The coneleaf bloomworm replaced its ancestor the altar bloomworm. It has grown in size which ment its circular leaves got bigger. To keep them from falling over they evolved a cone shape which is bottom heavy as well as keeping more of itself buried under the ground. Likes its ancestors its stores energy in its cone leaves during the winter when it become dormant. It can also store water in them for when there are droughts. The cone leaves are strong and resistant to both freezing temperatures and falling rocks. The outer coating is has hard and durable as rubber. Its root-like tongue has grown tiny hairs which make it more efferent when getting water and nutrients from the soil. If the soil gets too cold in the winter it can even retract its roots up into its body to prevent it from freezing off.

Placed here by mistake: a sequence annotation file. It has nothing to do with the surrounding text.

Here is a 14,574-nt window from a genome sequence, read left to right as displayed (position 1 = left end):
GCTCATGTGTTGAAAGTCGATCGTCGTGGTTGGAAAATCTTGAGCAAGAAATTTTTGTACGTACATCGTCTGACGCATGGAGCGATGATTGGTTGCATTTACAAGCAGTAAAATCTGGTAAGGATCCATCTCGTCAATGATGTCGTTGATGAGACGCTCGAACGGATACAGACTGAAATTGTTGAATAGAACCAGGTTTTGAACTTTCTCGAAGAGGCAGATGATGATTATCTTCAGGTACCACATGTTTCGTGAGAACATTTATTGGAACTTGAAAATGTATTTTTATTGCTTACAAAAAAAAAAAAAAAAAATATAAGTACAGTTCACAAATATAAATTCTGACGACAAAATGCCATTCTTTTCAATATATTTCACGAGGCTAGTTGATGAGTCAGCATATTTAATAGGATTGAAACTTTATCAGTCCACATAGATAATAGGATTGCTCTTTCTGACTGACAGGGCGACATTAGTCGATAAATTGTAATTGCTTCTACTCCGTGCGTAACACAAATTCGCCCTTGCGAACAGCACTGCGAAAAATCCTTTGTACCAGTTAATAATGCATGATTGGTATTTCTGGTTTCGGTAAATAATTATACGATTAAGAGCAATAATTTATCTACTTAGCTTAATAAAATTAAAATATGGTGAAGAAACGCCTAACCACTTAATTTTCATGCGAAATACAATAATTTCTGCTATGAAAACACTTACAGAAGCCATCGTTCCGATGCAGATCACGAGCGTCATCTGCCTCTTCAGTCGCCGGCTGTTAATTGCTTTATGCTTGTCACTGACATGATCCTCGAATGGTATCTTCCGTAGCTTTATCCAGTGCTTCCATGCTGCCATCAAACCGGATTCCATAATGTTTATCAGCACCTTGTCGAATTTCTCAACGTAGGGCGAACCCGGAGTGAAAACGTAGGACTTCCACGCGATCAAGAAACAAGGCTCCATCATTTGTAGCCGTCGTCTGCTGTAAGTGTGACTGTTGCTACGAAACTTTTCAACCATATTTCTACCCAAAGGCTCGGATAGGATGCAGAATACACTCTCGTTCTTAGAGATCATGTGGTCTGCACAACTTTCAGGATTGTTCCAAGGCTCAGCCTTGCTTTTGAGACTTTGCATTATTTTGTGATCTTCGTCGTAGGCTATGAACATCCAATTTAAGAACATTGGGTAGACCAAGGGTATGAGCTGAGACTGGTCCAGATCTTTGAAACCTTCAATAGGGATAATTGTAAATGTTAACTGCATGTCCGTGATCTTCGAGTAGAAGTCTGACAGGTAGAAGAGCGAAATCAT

When it grows up eyes disappear. It no longer needs to see in the adult form. They pupa stage of the worm however is mobile and will climb and crawl around on the ground with its sharp spade wings as arms. It looks around with many eyes on its back and will find a safe place to grow. Once there it will stay there forever. Its tongue-root will dig deep into the ground and grow bigger which is tiny wings will grow bigger and bigger into cone shaped leaves. They also have stored up baby fat to help them grow during this period.